In the summer when the berries and stone fruit are in abundance, I make a fresh, single jar of jam at least once a week, sometimes even more. The entire process, from cutting the fruit to spooning the cooked jam into a jar, takes about 15 to 20 minutes. I don't can it in a water bath; I just stash it in the refrigerator.
It's so much simpler than large-batch canning projects that it's unfair to compare the two, but the end result is just as delicious, if not more so. All week long, I dip into a jar of fresh, brightly colored jam, spooning it into yogurt or on top of ice cream, or swirling it into a cocktail. And, of course, spreading it onto my morning toast!
Despite the fact that there are many good reasons to use commercial pectin to help jam set and get thick, I prefer to make my small-batch jam without it. It's one less ingredient to track but also, I've just never needed to use it. A smaller batch of jam requires less cooking time (usually less than 10 minutes), so the flavor and brightness of the fruit really comes through. These quick jams also have a nice sticky, jammy texture without added pectin, so I've felt no reason to go there. To achieve this, however, there are a few things to keep in mind.
Many summer fruits make great jam. The most popular are apricots, strawberries (and all manner of other berries such as blueberry, raspberry, and blackberry — check out Megan's recipe for Triple Berry Quick Jam), peaches, nectarines, grapes, and figs. The fruit will vary widely in sweetness so be sure to taste your fruit before cooking. If it tastes tart, you may want to start out with more sugar than this recipe calls for, maybe closer to 1/3 cup.
Generally speaking, slightly underripe fruit contains more natural pectin than ripe fruit and ripe fruit is naturally higher in sugar and more developed in flavor. This means that, ideally, you want to have a mix of some underripe and some ripe fruit for your jam. But single-batch refrigerator jam is often about using up excess fruit that would go bad if you hung onto it for much longer or about taking advantage of a super sale at the market and coming home with more than you can eat. It's about keeping it simple and using what you have. So there are a few cheats you can use to hedge your bets, such as the addition of lemon or kiwi (see below).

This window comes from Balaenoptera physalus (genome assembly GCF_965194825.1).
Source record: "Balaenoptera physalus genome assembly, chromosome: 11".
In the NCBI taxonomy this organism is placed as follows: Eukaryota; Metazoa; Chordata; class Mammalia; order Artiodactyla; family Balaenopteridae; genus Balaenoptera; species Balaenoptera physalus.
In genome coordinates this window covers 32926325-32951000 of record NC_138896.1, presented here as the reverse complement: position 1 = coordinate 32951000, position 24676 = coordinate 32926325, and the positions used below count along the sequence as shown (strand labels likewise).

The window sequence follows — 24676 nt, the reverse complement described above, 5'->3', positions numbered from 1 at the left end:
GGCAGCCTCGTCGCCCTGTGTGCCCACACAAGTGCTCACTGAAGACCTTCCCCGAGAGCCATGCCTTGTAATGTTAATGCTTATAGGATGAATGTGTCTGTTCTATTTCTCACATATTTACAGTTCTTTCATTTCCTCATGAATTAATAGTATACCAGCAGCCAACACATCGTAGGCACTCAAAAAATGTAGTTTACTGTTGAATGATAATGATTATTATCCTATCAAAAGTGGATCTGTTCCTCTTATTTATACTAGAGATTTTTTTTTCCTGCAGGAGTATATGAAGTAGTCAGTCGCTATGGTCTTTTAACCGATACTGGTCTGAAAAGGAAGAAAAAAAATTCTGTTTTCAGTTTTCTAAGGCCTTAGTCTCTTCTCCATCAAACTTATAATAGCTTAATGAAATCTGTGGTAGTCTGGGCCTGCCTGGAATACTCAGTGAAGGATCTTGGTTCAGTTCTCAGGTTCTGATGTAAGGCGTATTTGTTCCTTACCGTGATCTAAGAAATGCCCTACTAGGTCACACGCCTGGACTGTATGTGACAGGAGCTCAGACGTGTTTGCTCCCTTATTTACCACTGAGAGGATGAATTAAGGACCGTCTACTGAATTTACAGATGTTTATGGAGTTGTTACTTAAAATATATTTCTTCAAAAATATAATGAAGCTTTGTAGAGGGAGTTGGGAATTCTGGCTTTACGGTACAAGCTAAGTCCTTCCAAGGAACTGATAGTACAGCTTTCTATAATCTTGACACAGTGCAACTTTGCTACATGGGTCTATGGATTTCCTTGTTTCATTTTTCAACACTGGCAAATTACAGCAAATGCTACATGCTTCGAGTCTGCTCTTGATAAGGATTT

I've read in many places that mashing the fruit in the sugar helps to release pectin, so I also do that. I do not know the science behind this but it seems to work, so I haven't questioned it. Do you know if this a fact or another cooking myth? Let us know in the comments!
Lemon is used in jam to add acidic balance and pectin. I try to have a thick slice of lemon on hand when making my jam, which usually isn't much of a burden as lemon is a staple in my kitchen. After squeezing the lemon slice into the fruit and sugar, I then toss it into pot to cook along side the jam. There's a lot of pectin in the rind, so this is a little nudge to help things along. (Hint: Using a piece cut from the tip of the lemon gives you more rind.)
Fish out the lemon when it's time to transfer the jam to a jar and discard it. As mentioned, lemon is frequently used to help balance the jam's sweet/acid ratio, so do try to use it regardless of your pectin ambitions. Also, since you will be boiling it in your jam, try to use an unwaxed, organic lemon or be sure you wash your lemon really well.